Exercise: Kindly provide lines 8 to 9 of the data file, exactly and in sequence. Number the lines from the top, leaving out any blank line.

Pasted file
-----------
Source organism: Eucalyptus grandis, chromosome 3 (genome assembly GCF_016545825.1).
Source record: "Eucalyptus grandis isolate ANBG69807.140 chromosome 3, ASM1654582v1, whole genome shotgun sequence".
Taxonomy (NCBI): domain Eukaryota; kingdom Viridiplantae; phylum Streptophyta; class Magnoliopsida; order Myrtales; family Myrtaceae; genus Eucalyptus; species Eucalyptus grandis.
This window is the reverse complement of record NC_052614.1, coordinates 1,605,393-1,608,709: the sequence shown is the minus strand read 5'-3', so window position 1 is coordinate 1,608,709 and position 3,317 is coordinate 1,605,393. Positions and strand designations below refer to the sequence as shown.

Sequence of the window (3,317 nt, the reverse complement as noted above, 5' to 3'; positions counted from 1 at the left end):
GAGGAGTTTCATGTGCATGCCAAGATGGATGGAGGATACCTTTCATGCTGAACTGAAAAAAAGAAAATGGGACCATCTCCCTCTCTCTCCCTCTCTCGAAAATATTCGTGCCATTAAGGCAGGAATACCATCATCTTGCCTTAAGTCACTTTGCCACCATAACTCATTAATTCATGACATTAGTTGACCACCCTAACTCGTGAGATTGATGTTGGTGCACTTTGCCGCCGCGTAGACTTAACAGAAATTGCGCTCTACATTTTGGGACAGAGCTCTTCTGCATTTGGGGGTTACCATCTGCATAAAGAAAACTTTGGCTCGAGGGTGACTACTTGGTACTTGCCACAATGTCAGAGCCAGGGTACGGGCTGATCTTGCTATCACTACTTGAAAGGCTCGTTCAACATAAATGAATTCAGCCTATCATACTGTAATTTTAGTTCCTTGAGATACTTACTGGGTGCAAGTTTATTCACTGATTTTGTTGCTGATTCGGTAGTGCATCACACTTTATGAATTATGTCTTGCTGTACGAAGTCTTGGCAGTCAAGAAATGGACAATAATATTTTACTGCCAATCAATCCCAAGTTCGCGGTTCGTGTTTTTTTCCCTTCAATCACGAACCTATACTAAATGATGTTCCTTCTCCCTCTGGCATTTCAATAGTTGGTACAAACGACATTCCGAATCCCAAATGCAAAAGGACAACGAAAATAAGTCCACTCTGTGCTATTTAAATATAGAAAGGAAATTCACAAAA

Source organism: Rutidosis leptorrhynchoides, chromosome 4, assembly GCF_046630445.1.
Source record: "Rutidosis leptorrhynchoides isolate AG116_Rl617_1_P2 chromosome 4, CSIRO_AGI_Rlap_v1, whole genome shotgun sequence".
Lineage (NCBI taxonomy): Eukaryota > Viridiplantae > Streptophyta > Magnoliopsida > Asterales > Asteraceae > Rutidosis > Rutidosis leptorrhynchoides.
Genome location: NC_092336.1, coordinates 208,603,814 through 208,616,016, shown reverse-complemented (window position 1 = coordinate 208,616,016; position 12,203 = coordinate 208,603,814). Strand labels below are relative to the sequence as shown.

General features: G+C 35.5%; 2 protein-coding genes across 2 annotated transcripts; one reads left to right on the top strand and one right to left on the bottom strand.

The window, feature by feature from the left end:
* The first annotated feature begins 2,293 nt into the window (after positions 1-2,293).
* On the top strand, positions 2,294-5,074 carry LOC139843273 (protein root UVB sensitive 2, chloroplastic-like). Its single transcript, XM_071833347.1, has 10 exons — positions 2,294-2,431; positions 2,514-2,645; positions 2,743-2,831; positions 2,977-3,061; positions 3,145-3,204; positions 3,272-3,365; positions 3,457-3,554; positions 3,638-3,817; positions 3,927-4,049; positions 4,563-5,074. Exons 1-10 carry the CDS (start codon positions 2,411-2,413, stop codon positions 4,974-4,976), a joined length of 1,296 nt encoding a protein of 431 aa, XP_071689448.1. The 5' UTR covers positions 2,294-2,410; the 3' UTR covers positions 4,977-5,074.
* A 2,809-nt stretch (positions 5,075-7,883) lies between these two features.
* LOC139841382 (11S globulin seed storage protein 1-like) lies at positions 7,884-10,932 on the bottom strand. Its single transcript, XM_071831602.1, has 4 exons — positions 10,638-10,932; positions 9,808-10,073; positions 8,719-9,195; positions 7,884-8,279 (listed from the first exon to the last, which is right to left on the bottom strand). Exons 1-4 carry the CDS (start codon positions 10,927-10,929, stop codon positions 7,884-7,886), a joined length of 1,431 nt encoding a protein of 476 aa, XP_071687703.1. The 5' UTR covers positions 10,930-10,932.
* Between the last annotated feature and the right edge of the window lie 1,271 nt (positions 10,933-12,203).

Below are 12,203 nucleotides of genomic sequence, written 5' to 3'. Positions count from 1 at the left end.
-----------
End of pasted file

Source record: "Rutidosis leptorrhynchoides isolate AG116_Rl617_1_P2 chromosome 4, CSIRO_AGI_Rlap_v1, whole genome shotgun sequence".
Lineage (NCBI taxonomy): Eukaryota > Viridiplantae > Streptophyta > Magnoliopsida > Asterales > Asteraceae > Rutidosis > Rutidosis leptorrhynchoides.